Bigger is better. It’s a lesson that’s drilled into us from childhood -- whoever ends up with the most toys wins. Everywhere you look there are people, groups or even entire countries trying to be the biggest one thing or another. Biggest building, biggest car, biggest ball of twine -- they're all out there. You ate the biggest steak on the menu? You're awesome -- here’s your big tee shirt.

Bigger is Just Bigger

The modern data center is not immune to the Bigger is Better Syndrome (BIBS). Big servers, big networks and, most of all, big data. Sorry, that should be Big Data with a capital “B” and “D” because Big Data is its own Big Thing and clearly of Big Importance. Everything is about Big Data these days -- how to store it, how to make it accessible, how to manage it, how to secure it and make more of it. And don't forget how to get it back in case you lose it.

Companies talk about the petabytes they've accumulated as if it were at badge of honor -- we have more data than them, so clearly we must be doing something better. A true symptom of BIBS is when a firm rolls out some poor IT Director to explain the yearlong process he or she went through to test the latest storage technology and assemble an infrastructure capable of supporting the latest generation of applications that spew data at rates that were unimaginable only a couple of years ago.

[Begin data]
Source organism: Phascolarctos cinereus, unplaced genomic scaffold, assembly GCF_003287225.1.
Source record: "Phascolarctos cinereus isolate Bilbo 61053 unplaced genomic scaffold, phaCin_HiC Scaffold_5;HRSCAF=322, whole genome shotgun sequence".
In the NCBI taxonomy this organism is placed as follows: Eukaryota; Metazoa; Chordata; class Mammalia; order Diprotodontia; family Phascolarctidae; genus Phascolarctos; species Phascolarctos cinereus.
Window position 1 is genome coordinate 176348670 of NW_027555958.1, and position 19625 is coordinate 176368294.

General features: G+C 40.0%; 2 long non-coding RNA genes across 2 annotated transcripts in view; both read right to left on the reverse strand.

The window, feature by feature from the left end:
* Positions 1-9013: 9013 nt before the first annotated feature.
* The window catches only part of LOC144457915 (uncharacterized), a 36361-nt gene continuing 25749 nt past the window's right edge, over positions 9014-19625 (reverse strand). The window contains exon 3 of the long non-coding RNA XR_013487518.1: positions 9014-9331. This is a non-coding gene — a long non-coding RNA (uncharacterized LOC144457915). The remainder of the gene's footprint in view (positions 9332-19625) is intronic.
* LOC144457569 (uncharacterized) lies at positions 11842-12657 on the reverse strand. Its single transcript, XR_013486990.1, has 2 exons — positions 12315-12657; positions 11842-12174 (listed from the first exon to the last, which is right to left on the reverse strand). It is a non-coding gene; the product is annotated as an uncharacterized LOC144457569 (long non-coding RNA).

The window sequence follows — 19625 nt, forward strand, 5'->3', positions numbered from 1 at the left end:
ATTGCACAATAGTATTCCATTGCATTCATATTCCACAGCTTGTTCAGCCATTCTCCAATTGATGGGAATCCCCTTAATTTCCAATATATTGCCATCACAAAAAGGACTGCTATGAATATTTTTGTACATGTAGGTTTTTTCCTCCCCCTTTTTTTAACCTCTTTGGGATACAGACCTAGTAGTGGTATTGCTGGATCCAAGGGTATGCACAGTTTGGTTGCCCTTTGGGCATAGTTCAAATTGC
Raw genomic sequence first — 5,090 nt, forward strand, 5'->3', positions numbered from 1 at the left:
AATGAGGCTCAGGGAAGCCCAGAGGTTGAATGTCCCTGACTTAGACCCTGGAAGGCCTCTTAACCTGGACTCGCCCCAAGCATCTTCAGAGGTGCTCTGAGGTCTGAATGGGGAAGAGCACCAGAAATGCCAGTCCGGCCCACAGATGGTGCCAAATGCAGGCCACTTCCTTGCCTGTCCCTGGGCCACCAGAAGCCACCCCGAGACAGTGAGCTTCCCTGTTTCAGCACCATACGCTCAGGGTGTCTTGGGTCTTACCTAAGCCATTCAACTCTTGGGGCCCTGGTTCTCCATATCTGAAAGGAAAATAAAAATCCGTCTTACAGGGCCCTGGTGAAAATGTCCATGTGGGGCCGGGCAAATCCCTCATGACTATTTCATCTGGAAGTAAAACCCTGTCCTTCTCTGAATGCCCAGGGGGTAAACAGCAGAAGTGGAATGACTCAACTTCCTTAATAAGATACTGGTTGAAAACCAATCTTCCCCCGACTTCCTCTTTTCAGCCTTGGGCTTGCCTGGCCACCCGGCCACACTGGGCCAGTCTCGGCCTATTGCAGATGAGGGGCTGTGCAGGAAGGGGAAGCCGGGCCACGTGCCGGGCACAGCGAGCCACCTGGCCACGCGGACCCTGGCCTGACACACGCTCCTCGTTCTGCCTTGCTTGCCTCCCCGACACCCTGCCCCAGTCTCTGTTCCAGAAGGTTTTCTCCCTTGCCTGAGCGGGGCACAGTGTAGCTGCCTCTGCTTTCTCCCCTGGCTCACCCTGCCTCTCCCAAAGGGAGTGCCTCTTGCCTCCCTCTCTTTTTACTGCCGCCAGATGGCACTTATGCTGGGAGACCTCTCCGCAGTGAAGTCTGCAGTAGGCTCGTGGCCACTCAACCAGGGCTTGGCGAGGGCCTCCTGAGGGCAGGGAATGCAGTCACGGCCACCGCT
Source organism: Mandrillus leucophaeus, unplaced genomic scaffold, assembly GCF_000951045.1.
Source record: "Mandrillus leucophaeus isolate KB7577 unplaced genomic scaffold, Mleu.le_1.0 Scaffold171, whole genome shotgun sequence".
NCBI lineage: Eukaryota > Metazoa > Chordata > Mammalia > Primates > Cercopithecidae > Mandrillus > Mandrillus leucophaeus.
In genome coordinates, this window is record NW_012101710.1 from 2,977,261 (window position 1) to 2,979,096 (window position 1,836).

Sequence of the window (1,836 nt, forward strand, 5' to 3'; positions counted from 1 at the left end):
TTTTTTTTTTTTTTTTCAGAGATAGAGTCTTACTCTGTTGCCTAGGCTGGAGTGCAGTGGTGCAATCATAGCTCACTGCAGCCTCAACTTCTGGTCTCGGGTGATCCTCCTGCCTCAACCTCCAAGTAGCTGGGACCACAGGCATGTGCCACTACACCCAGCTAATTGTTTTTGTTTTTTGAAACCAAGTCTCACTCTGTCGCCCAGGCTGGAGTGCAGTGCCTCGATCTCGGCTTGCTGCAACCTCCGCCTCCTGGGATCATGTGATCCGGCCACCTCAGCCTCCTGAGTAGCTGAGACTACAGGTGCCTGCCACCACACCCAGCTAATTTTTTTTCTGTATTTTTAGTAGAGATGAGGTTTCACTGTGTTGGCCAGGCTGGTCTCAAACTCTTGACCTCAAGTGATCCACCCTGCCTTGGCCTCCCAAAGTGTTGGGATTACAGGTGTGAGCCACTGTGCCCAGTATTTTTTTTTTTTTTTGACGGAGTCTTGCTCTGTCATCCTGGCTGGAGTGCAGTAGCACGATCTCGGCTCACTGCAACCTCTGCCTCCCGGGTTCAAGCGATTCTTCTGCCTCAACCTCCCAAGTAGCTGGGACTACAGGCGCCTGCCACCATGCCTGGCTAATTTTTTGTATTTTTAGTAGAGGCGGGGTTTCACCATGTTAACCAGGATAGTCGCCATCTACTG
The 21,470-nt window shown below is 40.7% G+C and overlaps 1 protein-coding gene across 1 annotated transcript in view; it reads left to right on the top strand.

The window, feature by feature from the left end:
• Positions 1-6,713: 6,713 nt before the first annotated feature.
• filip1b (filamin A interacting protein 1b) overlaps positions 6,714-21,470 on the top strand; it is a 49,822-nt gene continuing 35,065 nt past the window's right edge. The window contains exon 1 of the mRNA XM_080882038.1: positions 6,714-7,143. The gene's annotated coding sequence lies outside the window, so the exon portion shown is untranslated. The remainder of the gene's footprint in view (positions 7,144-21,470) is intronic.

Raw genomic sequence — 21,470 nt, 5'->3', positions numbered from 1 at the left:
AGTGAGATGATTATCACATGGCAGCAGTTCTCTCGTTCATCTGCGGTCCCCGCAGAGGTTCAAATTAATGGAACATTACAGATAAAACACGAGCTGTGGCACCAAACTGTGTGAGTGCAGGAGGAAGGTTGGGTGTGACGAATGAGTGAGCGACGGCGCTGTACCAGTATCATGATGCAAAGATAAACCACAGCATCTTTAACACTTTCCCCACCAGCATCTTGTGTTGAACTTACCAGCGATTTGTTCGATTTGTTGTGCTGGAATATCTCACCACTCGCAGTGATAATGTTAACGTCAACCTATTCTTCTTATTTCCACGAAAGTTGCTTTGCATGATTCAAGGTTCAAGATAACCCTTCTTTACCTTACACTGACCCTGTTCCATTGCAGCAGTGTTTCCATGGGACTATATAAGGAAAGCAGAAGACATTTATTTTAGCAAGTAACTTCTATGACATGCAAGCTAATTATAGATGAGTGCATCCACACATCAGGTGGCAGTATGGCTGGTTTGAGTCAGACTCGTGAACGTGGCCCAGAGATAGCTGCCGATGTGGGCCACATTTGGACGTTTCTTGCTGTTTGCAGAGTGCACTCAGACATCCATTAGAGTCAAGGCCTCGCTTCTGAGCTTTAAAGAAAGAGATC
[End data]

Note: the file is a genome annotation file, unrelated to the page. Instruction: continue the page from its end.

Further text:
Finding the Needle in the Haystack

The problem with all of this is that while the systems can handle the load from a basic storage perspective, finding data within the pile is becoming more difficult every month. Basic business practices such as e-Discovery and compliance, which were hard to begin with, are now becoming next to impossible because of the breadth and depth of data that must be analyzed. The haystack has gotten bigger and the needles that much harder to find.

Let’s not confuse Big Data analytics with just plain having a lot of storage. Breakthroughs on the analytics side have been some of the more interesting developments during the last couple of years. It’s encouraging to see startups like DataGravity taking a fresh look at storage and understanding that there is indeed a difference between data and information and that the latter often gets lost within the former. Information is stored because it has value.

That value is lost when the information in question cannot be found or can only be dug up after spending lots of hours and lots of dollars looking for it. A common complaint in the not-so-distant past was “there’s not enough data to make a decision.” That has quickly changed to “there’s too much data to make a decision.” Analytics has huge potential value. Sitting on huge amounts of data for lack of another option is a huge potential waste.